Charles Leclerc fastest on second day of test as Red Bull suffers setback


BARCELONA, Spain — Ferrari’s Charles Leclerc set the pace in the second day of preseason testing at the Circuit de Catalunya as hype continued to build around the performance of the Italian team.

A clear favourite has yet to emerge from the first F1 test of 2022, with teams focusing on gaining a better understanding of their cars before switching to the pursuit of outright performance later in the preseason.

However, Ferrari’s presence either at or near the top of the timesheets on both days of this week’s test has created a buzz around the team.

Leclerc’s lap, a 1:19.698, was the fastest on Thursday but just shy of the fastest time set by McLaren’s Lando Norris on the opening day of the test.

Comparing the two, Leclerc’s time was arguably the more impressive, being set on the third lap of a 17-lap run, suggesting he was on a relatively heavy fuel load. He also used the C3 compound tyres to set the time compared to the softer, and faster, C4 compound tyres used by Norris on Wednesday.

Leclerc split the day’s running with Ferrari teammate Carlos Sainz and the two drivers completed a combined 149 laps. That compared to 147 laps for Pierre Gasly in the AlphaTauri, who was second fastest with a 1:19.918 set on the C4 tyres, and 126 laps for Daniel Ricciardo, who was third fastest and set a fastest lap of 1:20.288 on the C3 compound.

“It’s been a good start in terms of reliability,” Sainz said. “We’ve managed to complete one day and a half of testing without pretty much any single issue which is an encouraging start for us. This is what we’re here for in Barcelona.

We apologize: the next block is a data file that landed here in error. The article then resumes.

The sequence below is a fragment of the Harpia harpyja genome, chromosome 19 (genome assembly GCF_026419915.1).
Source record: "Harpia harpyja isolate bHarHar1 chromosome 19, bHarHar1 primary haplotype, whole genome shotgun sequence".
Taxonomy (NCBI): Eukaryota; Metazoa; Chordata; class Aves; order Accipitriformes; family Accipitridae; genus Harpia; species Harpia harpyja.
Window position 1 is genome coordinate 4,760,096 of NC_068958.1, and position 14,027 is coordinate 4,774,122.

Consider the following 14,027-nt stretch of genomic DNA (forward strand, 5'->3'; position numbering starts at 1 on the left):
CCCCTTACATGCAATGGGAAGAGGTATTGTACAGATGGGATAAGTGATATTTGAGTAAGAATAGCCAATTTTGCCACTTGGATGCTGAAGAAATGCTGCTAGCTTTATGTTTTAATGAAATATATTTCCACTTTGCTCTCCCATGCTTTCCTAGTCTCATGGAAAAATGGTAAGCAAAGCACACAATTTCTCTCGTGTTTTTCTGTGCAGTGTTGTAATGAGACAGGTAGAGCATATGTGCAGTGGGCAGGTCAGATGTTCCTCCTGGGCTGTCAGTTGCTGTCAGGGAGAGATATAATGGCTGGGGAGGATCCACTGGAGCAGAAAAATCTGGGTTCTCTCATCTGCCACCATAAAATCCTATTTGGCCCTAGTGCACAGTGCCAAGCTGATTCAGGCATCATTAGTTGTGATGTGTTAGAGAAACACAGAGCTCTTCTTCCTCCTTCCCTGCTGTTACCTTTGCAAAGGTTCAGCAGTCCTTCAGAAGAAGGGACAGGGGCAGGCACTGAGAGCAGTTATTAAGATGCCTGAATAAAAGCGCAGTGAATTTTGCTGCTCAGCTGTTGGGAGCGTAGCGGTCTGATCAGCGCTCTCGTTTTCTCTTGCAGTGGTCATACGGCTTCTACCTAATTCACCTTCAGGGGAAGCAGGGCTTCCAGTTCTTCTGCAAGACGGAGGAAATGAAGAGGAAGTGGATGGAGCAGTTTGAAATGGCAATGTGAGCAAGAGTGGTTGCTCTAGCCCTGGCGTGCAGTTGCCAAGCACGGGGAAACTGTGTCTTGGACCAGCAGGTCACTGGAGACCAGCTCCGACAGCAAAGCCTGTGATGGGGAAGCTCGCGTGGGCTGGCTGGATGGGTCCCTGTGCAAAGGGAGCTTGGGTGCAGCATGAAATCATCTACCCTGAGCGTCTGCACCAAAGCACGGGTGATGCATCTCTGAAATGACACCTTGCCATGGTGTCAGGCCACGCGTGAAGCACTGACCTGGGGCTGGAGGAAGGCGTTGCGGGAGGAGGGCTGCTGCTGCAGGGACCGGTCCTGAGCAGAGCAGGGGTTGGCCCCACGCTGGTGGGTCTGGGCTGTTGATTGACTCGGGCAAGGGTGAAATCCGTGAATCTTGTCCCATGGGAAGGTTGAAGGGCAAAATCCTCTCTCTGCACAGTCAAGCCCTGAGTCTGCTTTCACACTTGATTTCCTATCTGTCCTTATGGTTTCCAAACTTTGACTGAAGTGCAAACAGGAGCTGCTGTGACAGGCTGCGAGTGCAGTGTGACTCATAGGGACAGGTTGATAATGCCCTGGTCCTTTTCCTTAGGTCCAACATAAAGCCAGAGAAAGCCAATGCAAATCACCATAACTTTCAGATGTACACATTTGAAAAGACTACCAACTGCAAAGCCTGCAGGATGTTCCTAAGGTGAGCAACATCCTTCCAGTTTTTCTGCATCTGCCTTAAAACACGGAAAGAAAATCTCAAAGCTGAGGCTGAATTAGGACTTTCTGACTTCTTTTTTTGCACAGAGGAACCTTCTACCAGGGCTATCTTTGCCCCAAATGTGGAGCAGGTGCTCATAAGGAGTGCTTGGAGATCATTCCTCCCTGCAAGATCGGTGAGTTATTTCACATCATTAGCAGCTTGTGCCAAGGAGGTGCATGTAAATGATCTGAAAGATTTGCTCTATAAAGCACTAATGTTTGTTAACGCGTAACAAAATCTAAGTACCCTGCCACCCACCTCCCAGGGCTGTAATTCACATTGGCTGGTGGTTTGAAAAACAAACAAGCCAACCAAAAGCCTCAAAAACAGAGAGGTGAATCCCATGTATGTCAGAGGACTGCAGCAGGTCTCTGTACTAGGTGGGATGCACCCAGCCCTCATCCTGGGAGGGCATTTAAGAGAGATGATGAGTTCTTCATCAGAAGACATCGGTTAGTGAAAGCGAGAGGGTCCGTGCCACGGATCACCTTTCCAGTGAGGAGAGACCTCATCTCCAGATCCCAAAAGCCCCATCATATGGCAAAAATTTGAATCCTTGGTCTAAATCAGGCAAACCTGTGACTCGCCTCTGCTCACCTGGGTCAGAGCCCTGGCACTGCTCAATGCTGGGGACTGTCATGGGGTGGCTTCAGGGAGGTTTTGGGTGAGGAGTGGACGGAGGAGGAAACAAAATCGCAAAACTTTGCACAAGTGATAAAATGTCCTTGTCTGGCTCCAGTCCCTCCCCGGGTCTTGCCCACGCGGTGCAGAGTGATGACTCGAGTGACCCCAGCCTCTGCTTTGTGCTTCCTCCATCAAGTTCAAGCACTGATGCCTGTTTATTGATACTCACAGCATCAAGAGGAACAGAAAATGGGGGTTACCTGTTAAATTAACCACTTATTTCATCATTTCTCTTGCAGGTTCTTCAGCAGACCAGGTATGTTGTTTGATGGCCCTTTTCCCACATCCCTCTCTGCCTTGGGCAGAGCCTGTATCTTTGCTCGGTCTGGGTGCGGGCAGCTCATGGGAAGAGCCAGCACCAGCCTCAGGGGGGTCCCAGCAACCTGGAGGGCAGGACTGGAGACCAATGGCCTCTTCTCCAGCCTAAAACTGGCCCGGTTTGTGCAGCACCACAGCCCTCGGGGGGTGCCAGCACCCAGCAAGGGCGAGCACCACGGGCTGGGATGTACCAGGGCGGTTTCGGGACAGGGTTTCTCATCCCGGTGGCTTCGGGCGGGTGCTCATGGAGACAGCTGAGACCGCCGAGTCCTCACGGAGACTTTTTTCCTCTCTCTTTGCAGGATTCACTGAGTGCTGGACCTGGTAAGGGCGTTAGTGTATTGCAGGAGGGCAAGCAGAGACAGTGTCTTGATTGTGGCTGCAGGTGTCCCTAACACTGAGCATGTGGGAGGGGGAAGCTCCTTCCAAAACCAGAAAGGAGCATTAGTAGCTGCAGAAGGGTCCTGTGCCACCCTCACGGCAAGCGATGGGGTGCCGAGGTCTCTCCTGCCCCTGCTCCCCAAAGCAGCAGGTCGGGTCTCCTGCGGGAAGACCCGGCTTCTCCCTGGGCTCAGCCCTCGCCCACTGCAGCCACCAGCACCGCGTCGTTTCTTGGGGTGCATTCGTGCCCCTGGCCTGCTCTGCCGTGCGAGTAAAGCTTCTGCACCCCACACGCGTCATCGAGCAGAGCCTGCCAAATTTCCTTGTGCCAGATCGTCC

“Unfortunately for you guys [the media], it’s not very exciting because we are nowhere near to the limit of the car or finding where the performances is, but we’re doing laps, and we’re completing them nicely.”

Mercedes completed 105 laps between its two drivers, with Lewis Hamilton on track in the morning and his new teammate George Russell taking over in the afternoon, setting the fourth fastest time with a 1:20.537 on the C3 compound.

Asked where he thought Mercedes stacked up against pacesetters McLaren and Ferrari, Russell said: “Certainly not ahead, pretty sure of that.

“They seem to have things well under control. They are on top of everything and look very strong in low and high fuel and with the tyre management. Who knows!

“We all know that we are on different programmes but we definitely know from the average of all the different runs, we’re behind them at the moment. So let’s wait and see.

“The championship’s not won in Barcelona pre-season testing, but it’s certainly been an intriguing two days for now.”

By contrast Red Bull had a slow day with just 78 laps by the chequered flag. Sergio Perez, who took over driving duties from teammate Max Verstappen, stopped on track before the lunch break and then only completed limited mileage in the afternoon as Red Bull spent much of the remaining time working on the car in the garage.

Perez’s stoppage caused a red flag, suspending the session for 20 minutes — the first of two red flags during the day. The second was caused by Nikita Mazepin when his Haas stopped on track with a fuel pump issue.

One theme that has emerged from the opening two days of testing is the unusual behaviour of the new cars when travelling at speed on the pit straight. As they reach top speed, almost all cars have been spotted bouncing up and down on their suspension — a phenomenon known as porpoising.